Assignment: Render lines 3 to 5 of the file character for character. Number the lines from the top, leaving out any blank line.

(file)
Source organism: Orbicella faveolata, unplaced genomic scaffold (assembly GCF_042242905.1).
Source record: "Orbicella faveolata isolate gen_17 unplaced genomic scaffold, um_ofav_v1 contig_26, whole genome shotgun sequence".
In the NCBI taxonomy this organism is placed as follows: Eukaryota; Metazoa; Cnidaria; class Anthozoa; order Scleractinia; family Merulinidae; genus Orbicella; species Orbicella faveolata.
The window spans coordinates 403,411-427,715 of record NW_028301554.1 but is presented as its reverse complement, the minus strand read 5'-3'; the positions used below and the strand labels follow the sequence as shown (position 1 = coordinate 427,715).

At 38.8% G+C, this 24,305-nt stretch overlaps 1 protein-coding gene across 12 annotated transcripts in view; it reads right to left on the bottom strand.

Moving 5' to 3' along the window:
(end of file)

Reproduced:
In the NCBI taxonomy this organism is placed as follows: Eukaryota; Metazoa; Cnidaria; class Anthozoa; order Scleractinia; family Merulinidae; genus Orbicella; species Orbicella faveolata.
The window spans coordinates 403,411-427,715 of record NW_028301554.1 but is presented as its reverse complement, the minus strand read 5'-3'; the positions used below and the strand labels follow the sequence as shown (position 1 = coordinate 427,715).

At 38.8% G+C, this 24,305-nt stretch overlaps 1 protein-coding gene across 12 annotated transcripts in view; it reads right to left on the bottom strand.